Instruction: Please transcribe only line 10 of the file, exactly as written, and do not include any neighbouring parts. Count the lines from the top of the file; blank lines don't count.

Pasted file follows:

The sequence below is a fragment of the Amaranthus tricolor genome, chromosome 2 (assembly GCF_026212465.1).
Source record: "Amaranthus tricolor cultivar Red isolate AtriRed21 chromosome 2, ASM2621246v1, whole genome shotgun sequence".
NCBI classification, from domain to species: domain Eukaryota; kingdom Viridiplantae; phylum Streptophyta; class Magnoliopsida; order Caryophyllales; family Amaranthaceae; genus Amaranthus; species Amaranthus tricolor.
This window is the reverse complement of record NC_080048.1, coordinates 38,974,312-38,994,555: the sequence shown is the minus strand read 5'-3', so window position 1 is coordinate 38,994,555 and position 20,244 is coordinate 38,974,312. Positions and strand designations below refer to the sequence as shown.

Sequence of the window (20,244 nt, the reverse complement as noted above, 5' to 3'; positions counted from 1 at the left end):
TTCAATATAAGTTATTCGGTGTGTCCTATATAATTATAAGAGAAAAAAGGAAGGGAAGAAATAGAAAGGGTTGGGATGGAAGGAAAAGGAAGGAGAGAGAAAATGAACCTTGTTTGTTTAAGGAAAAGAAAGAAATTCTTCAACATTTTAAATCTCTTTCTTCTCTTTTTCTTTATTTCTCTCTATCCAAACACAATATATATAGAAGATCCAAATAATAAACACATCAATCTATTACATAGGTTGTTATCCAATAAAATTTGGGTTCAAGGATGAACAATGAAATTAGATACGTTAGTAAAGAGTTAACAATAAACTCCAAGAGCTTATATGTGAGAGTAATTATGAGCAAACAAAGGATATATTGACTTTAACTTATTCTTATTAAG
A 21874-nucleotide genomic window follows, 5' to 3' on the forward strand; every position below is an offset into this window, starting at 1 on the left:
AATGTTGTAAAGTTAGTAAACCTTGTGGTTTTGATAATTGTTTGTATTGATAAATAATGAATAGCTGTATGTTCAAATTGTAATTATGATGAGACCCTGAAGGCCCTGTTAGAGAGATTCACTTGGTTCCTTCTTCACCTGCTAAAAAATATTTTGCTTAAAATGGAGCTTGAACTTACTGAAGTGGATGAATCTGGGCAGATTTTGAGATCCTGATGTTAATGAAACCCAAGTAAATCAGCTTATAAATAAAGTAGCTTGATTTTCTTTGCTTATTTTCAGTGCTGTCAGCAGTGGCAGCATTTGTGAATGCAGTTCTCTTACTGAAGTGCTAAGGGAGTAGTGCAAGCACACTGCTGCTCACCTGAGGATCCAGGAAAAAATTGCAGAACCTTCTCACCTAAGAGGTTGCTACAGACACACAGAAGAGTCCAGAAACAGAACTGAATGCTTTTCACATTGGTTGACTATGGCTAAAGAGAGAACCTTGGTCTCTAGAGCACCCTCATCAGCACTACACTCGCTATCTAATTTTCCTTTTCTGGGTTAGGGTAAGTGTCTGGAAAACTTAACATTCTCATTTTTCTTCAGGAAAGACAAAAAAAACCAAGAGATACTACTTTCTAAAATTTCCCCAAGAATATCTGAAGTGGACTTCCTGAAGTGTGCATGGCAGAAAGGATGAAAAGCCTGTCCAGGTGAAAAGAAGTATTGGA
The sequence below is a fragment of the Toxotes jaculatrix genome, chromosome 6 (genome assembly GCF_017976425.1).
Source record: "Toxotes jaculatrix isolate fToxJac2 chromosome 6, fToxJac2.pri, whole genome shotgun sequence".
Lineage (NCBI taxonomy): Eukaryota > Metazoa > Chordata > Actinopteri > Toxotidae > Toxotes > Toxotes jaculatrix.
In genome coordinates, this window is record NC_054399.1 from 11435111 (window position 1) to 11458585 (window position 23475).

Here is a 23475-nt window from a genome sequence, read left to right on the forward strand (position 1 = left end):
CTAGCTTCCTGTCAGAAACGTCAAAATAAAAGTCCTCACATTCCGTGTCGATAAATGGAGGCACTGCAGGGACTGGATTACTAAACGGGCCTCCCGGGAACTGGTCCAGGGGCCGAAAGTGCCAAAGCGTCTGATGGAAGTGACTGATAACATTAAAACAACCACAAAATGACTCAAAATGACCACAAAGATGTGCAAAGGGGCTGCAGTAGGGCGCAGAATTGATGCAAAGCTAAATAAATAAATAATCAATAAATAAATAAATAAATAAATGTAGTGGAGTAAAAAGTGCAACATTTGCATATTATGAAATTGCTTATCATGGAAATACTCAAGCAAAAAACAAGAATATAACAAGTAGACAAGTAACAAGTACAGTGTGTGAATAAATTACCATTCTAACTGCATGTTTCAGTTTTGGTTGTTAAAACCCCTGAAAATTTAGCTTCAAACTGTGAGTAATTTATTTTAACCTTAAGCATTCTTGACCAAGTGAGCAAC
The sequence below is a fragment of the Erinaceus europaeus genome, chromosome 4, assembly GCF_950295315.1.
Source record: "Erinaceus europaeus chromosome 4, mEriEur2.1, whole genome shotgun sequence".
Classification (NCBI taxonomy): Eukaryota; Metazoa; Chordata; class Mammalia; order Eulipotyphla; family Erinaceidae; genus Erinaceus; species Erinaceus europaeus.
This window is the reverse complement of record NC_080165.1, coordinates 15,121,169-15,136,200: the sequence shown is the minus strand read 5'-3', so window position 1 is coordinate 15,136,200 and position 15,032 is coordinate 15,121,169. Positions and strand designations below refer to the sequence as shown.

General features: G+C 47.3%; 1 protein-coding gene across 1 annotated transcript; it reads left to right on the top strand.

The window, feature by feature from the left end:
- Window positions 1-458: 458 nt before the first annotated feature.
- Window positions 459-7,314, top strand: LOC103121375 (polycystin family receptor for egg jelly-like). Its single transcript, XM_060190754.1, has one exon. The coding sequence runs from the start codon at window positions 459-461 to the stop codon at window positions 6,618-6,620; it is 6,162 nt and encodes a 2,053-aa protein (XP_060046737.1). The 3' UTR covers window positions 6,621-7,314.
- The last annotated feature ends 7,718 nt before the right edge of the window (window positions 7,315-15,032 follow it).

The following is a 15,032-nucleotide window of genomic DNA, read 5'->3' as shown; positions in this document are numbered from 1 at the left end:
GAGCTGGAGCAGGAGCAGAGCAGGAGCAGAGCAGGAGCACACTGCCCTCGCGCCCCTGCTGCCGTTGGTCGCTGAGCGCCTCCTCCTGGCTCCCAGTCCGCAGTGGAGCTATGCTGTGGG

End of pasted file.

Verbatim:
Source record: "Toxotes jaculatrix isolate fToxJac2 chromosome 6, fToxJac2.pri, whole genome shotgun sequence".